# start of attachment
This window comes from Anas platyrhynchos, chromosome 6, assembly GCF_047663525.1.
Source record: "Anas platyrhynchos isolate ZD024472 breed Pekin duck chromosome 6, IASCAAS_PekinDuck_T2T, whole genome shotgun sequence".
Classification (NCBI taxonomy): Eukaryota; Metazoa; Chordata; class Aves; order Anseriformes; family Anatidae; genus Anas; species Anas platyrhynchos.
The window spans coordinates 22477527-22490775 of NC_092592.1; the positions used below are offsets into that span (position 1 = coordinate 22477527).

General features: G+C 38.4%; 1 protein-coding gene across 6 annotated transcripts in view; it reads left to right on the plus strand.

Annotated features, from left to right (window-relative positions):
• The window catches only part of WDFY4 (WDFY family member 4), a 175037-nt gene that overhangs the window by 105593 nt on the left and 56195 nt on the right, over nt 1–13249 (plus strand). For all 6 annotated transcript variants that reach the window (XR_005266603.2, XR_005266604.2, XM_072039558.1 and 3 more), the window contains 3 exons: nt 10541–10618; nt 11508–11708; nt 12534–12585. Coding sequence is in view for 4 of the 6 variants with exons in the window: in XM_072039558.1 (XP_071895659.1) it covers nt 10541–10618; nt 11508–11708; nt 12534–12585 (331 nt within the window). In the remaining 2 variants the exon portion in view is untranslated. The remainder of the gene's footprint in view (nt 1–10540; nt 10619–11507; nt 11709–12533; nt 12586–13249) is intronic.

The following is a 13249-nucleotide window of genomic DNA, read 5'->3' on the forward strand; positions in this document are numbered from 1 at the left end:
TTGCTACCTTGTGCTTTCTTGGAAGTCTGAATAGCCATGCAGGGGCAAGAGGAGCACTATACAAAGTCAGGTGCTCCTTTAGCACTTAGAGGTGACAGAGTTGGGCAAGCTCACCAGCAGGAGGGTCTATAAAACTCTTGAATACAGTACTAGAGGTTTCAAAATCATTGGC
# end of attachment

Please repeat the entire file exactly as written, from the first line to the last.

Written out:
This window comes from Anas platyrhynchos, chromosome 6, assembly GCF_047663525.1.
Source record: "Anas platyrhynchos isolate ZD024472 breed Pekin duck chromosome 6, IASCAAS_PekinDuck_T2T, whole genome shotgun sequence".
Classification (NCBI taxonomy): Eukaryota; Metazoa; Chordata; class Aves; order Anseriformes; family Anatidae; genus Anas; species Anas platyrhynchos.
The window spans coordinates 22477527-22490775 of NC_092592.1; the positions used below are offsets into that span (position 1 = coordinate 22477527).

General features: G+C 38.4%; 1 protein-coding gene across 6 annotated transcripts in view; it reads left to right on the plus strand.

Annotated features, from left to right (window-relative positions):
• The window catches only part of WDFY4 (WDFY family member 4), a 175037-nt gene that overhangs the window by 105593 nt on the left and 56195 nt on the right, over nt 1–13249 (plus strand). For all 6 annotated transcript variants that reach the window (XR_005266603.2, XR_005266604.2, XM_072039558.1 and 3 more), the window contains 3 exons: nt 10541–10618; nt 11508–11708; nt 12534–12585. Coding sequence is in view for 4 of the 6 variants with exons in the window: in XM_072039558.1 (XP_071895659.1) it covers nt 10541–10618; nt 11508–11708; nt 12534–12585 (331 nt within the window). In the remaining 2 variants the exon portion in view is untranslated. The remainder of the gene's footprint in view (nt 1–10540; nt 10619–11507; nt 11709–12533; nt 12586–13249) is intronic.

The following is a 13249-nucleotide window of genomic DNA, read 5'->3' on the forward strand; positions in this document are numbered from 1 at the left end:
TTGCTACCTTGTGCTTTCTTGGAAGTCTGAATAGCCATGCAGGGGCAAGAGGAGCACTATACAAAGTCAGGTGCTCCTTTAGCACTTAGAGGTGACAGAGTTGGGCAAGCTCACCAGCAGGAGGGTCTATAAAACTCTTGAATACAGTACTAGAGGTTTCAAAATCATTGGC